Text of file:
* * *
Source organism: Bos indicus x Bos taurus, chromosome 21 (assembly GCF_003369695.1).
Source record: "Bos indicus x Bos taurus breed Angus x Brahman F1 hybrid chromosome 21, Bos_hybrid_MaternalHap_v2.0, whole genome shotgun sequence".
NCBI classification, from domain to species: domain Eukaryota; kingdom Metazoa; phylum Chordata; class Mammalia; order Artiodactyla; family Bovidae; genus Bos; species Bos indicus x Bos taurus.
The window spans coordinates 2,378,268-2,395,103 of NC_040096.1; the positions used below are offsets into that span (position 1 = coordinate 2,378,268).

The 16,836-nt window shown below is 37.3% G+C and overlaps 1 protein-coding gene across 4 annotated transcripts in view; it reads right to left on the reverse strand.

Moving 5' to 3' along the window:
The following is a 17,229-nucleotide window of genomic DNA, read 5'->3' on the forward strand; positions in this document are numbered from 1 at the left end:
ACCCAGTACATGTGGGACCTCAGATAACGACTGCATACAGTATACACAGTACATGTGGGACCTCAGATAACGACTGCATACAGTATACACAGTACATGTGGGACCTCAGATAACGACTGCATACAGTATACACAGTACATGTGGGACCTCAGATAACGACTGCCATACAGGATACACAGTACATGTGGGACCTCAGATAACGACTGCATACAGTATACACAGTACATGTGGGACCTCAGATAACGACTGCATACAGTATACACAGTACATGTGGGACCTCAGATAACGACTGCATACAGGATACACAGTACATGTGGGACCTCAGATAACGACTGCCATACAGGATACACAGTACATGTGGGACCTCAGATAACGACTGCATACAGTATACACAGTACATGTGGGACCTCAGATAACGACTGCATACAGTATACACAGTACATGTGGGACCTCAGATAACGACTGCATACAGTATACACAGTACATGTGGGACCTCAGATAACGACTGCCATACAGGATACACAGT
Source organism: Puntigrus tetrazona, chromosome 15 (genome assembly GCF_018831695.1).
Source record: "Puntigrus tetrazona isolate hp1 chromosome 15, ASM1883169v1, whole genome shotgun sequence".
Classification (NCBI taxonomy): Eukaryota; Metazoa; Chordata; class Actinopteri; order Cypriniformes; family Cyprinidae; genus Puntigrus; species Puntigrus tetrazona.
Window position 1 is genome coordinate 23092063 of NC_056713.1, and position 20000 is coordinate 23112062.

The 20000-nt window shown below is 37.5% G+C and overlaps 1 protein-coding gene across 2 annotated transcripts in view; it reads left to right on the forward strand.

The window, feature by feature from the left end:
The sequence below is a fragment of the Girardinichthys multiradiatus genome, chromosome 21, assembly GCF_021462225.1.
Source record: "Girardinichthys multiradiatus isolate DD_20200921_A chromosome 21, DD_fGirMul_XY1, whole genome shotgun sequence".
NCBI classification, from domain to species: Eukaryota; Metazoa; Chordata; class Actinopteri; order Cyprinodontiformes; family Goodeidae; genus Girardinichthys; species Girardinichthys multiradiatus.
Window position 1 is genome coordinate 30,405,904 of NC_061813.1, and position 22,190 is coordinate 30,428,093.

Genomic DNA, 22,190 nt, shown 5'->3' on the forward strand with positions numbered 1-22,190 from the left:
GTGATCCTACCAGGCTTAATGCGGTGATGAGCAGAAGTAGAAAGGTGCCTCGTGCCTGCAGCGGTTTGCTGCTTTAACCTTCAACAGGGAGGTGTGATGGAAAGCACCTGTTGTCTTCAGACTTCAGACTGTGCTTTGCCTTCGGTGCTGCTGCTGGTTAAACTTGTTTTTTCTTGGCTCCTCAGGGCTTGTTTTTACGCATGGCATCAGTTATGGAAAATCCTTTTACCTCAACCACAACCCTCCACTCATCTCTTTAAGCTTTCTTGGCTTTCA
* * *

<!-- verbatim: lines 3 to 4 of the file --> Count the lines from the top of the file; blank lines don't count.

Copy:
NCBI classification, from domain to species: domain Eukaryota; kingdom Metazoa; phylum Chordata; class Mammalia; order Artiodactyla; family Bovidae; genus Bos; species Bos indicus x Bos taurus.
The window spans coordinates 2,378,268-2,395,103 of NC_040096.1; the positions used below are offsets into that span (position 1 = coordinate 2,378,268).